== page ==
Praetor as a Magistrate in the Ancient Rome. A Few Remarks
Keywords:Pretorship, Roman public law, Roman law, magistrates of the Rome.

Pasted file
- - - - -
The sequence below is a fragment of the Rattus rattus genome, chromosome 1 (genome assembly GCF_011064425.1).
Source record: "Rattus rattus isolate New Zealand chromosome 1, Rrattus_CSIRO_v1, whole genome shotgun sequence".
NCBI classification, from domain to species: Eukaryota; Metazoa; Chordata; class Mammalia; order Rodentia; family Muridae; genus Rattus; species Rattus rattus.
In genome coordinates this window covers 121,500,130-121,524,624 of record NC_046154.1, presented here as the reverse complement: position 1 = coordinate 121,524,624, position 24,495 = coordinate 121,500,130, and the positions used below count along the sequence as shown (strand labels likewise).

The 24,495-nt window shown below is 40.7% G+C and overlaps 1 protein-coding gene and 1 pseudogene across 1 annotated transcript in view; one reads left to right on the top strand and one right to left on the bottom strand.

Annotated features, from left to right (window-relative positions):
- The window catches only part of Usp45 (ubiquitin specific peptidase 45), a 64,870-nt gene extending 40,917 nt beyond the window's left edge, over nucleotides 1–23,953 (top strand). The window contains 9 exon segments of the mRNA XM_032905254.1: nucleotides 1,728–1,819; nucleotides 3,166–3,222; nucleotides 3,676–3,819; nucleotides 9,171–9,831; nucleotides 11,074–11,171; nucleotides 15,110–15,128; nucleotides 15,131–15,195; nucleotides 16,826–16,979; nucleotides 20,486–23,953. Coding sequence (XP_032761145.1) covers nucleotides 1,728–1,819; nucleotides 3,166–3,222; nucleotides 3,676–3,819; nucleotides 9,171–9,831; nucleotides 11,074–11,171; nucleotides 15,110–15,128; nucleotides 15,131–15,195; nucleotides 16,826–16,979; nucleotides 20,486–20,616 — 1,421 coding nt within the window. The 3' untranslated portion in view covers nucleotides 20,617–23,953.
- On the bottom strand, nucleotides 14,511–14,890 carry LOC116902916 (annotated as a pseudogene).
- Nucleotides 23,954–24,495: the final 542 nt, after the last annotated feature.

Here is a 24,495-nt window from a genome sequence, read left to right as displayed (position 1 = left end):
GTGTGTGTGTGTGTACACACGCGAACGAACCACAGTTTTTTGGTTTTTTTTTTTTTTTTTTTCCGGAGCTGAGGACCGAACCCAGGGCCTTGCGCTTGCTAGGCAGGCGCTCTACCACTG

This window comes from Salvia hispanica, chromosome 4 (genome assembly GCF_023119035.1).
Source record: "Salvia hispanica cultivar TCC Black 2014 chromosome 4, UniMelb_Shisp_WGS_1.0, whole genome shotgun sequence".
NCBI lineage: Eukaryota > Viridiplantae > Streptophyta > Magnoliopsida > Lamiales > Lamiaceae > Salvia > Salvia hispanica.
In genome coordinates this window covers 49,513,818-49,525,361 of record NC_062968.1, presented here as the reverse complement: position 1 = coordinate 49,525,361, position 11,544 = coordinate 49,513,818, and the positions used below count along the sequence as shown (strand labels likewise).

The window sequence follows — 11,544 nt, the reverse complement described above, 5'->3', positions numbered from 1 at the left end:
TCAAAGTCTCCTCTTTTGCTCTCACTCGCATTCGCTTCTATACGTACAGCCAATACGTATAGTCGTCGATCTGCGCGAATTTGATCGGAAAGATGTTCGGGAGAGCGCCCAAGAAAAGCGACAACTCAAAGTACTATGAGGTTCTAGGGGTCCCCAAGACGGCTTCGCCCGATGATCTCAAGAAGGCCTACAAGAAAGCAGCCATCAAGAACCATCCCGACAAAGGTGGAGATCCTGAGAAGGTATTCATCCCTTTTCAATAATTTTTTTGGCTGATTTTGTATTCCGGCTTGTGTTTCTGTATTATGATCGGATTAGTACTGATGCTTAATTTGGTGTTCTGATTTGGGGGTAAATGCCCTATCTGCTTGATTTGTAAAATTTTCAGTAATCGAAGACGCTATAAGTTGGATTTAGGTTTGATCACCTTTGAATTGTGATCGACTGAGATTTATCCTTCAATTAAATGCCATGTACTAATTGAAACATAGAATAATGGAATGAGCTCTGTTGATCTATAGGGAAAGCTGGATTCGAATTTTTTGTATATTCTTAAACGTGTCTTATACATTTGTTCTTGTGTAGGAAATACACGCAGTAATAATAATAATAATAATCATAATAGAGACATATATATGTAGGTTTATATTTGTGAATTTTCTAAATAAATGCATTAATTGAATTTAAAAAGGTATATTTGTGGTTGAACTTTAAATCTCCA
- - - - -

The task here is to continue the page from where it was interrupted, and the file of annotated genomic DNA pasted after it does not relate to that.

The main point of this text is an attempt to present a few duties of the praetor and try to stipulate the origins of them. First of all it should be noted that the term praetor was not consistently used to describe only the jurisdictional magistrate, and it was used in relation, for example, to the consuls. This was probably because the sound etymological sense of the word (praeire: “to go before, to precede, to lead the way”). The appointment of praetor urbanus in 367 BC under leges Licniae Sextiae was not associated with the need to carry out a jurisdictional competence. The origins of the magistrate were strictly military in its nature, which since the end of the third century BC gave way to the area of jurisdiction. Raised considerations apply also to the praetor for foreigners (praetor peregrinus), who has not resolved disputes between the Romans and foreigners (peregrini), and his role was to ensure the military security of Italy. The jurisdictional competence of the pretorship as the most “famous” begins to emerge in the late third century BC, which is likely to be linked not only with the increase in the number of praetors, but mainly obviates external threat from the Carthage. It seems to indicate that the jurisdictional competence (civil and criminal) was not assigned to pretorship at the beginning of this oﬃce. It appears at least at the end of the third century BC and starts to become predominant among others which were associated with this oﬃce in ancient Rome.